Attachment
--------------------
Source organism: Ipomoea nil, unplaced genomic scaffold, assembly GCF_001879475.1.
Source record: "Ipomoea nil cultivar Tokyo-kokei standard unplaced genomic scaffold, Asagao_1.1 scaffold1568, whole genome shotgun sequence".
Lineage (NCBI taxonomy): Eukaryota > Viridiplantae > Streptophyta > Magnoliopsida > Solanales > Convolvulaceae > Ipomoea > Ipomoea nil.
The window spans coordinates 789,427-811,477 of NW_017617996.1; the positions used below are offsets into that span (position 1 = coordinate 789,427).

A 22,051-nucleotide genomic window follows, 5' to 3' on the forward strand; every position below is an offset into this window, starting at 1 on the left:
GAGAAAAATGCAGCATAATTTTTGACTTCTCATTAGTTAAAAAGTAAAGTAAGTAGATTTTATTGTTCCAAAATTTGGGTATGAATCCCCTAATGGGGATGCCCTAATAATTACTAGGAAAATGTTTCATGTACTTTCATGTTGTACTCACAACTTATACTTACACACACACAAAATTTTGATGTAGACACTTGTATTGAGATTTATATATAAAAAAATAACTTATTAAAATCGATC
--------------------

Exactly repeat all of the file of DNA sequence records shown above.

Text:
Source organism: Ipomoea nil, unplaced genomic scaffold, assembly GCF_001879475.1.
Source record: "Ipomoea nil cultivar Tokyo-kokei standard unplaced genomic scaffold, Asagao_1.1 scaffold1568, whole genome shotgun sequence".
Lineage (NCBI taxonomy): Eukaryota > Viridiplantae > Streptophyta > Magnoliopsida > Solanales > Convolvulaceae > Ipomoea > Ipomoea nil.
The window spans coordinates 789,427-811,477 of NW_017617996.1; the positions used below are offsets into that span (position 1 = coordinate 789,427).

A 22,051-nucleotide genomic window follows, 5' to 3' on the forward strand; every position below is an offset into this window, starting at 1 on the left:
GAGAAAAATGCAGCATAATTTTTGACTTCTCATTAGTTAAAAAGTAAAGTAAGTAGATTTTATTGTTCCAAAATTTGGGTATGAATCCCCTAATGGGGATGCCCTAATAATTACTAGGAAAATGTTTCATGTACTTTCATGTTGTACTCACAACTTATACTTACACACACACAAAATTTTGATGTAGACACTTGTATTGAGATTTATATATAAAAAAATAACTTATTAAAATCGATC